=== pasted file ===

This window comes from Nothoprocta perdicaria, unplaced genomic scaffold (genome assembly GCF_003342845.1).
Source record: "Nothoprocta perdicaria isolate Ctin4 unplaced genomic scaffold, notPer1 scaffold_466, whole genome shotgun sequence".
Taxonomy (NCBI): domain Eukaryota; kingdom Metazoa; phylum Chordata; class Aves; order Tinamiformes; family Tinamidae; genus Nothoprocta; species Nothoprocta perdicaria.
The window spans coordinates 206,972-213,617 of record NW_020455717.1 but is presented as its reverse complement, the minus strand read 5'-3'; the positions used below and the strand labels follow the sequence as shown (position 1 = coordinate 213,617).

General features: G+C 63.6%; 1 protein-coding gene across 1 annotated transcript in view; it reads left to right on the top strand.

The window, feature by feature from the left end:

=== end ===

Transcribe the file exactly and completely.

This window comes from Nothoprocta perdicaria, unplaced genomic scaffold (genome assembly GCF_003342845.1).
Source record: "Nothoprocta perdicaria isolate Ctin4 unplaced genomic scaffold, notPer1 scaffold_466, whole genome shotgun sequence".
Taxonomy (NCBI): domain Eukaryota; kingdom Metazoa; phylum Chordata; class Aves; order Tinamiformes; family Tinamidae; genus Nothoprocta; species Nothoprocta perdicaria.
The window spans coordinates 206,972-213,617 of record NW_020455717.1 but is presented as its reverse complement, the minus strand read 5'-3'; the positions used below and the strand labels follow the sequence as shown (position 1 = coordinate 213,617).

General features: G+C 63.6%; 1 protein-coding gene across 1 annotated transcript in view; it reads left to right on the top strand.

The window, feature by feature from the left end: